- People served by your organization are educated about PACEs science—This includes patients, students, prisoners, customers, community members, parents, activists, advocates….whomever the organization serves. They have a right to know the most powerful determinant of their...and their children’s...health, safety and productivity.
- People that your organization serves receive ACE & PCE (positive childhood experiences) surveys—This means that clients/ students/ customers/ patients/ prisoners/advocates/, in other words anyone whom the organization serves, have completed ACE and PCE surveys for themselves. It does not necessarily mean that they have provided that information to the organization that gave it to them; it may be for their own knowledge. It depends on the organization. For example, it’s appropriate for a physician to know the ACE and PCE score of a patient; it’s not necessary for a school to know the ACE score of a student. However, it would be useful for a school to know the ACE burden and PCE foundation of its student body, and gather student ACE scores anonymously. Anyone who takes an ACE survey should be educated about PACEs science, and provided the opportunity to talk with a peer support specialist or social worker.
- Your organization implements trauma-informed procedures or practices based on PACEs science for people served by the organization—Your organization or association has applied a PACEs-science lens to all practices for clients, students, patients, prisoners, customers. In other words, these practices and policies are for anyone whom the organization serves, and are developed with the input of the people it serves.
- Your organization evaluates policies and practices—On an ongoing basis, your organization evaluates changes it has implemented, includes staff members and people it serves in that evaluation, and makes improvements.
- The physical environment of your organization creates safe, quiet and healing places—Your organization or association finds good examples of the healing-centered/trauma-informed physical environments of other organizations, and makes changes in the physical environment. This includes waiting areas, work areas, recreation areas, with considerations that include but aren’t limited to lighting, fresh air, safety, noise, and privacy.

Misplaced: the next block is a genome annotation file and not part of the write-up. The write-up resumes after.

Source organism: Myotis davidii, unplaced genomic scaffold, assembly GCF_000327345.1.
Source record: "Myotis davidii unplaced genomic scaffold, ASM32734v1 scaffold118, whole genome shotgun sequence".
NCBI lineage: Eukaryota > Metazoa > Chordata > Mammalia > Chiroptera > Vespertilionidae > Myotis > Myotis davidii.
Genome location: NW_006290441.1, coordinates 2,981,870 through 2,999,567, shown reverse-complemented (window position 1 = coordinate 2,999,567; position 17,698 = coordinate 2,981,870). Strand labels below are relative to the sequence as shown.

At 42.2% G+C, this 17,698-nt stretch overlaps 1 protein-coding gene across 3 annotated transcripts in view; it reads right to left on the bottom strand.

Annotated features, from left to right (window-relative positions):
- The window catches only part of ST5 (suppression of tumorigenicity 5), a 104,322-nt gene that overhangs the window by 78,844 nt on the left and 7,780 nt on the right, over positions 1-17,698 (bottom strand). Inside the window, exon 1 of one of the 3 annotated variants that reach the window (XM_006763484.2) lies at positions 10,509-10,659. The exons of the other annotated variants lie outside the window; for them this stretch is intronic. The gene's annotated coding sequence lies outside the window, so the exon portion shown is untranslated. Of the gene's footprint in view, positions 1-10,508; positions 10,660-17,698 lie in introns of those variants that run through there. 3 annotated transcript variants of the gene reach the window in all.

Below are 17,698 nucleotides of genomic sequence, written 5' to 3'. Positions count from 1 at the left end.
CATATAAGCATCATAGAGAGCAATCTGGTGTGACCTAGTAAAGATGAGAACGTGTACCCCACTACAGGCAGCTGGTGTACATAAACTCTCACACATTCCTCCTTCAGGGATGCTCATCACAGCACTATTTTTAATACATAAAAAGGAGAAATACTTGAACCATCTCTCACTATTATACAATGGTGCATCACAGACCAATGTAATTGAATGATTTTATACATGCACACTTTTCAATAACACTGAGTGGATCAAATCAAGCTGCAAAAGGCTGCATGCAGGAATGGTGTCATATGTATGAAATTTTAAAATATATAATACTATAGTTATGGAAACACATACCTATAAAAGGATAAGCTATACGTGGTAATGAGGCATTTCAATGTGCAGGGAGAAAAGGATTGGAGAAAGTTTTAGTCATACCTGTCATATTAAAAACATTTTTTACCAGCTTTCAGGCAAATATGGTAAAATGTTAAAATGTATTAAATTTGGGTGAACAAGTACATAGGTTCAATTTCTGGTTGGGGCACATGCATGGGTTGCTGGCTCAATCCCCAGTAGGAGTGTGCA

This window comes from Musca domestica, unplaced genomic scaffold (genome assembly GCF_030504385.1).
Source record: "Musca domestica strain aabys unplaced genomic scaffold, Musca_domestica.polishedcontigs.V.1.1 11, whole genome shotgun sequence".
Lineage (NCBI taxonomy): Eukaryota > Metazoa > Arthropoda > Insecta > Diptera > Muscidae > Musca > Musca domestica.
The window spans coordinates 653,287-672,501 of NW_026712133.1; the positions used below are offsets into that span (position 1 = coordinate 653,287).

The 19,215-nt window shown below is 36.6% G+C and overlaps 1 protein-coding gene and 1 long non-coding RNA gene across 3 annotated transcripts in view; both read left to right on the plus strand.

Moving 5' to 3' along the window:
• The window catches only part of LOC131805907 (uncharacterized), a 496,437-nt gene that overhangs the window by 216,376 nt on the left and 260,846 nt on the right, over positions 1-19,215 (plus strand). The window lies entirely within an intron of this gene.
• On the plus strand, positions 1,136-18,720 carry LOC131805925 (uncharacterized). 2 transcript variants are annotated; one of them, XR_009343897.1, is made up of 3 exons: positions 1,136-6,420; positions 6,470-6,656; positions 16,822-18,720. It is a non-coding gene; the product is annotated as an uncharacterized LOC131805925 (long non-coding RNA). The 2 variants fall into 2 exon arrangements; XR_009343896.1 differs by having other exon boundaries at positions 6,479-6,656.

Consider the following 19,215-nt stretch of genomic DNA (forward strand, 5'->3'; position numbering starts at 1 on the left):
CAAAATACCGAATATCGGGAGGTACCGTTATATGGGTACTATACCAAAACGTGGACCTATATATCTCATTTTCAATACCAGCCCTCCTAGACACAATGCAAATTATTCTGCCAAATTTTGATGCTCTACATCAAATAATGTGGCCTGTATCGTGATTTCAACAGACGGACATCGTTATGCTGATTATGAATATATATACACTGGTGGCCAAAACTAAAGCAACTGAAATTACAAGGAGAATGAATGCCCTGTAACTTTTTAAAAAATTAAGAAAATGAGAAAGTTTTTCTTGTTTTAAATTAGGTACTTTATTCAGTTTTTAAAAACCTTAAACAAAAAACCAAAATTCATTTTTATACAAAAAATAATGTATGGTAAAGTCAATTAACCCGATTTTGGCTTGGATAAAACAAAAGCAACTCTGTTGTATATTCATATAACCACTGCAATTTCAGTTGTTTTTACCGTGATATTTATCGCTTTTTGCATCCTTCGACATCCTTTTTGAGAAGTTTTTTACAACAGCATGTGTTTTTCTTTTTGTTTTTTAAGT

- Diversity—Your organization evaluates the diversity of the staff AND develops a plan to address its findings AND put a system in place for continuous evaluation.
- Equity—Your organization evaluates its practices, structures, and policies for areas of inequity; AND takes steps to ensure that specific solutions and remedies are employed; AND puts a system in place for continuous evaluation.
- Inclusion—Your organization evaluates its practices, structures, and policies to ensure and emphasize that all are welcomed, respected, supported, and valued; AND takes steps to ensure that specific solutions and remedies are employed; AND puts a system in place for continuous evaluation.
The next step is to use a self-assessment tool to take a deep dive into every milestone (except the first, because that’s fairly serendipitous) so that you can begin to develop a plan to make changes as your organization progresses down the path of integrating healing policies and practices based on PACEs science. For self-assessment tools for organizations in specific sectors—including child-abuse prevention agencies, child/youth/adult/family serving organizations, domestic violence services, healthcare agencies—check out the Self-Assessment Tools in PACEs Connection’s Resource Center.
We will be adding tools as we hear about them. If you have good examples, contact Rafael Maravilla (rmaravilla@pacesconnection) so he can add them to the Resource Center. Please note that these tools might not include our recommendations to have the staff anonymously assess their own ACEs and PCEs, or educate the people they serve about them. We think every organization should do so.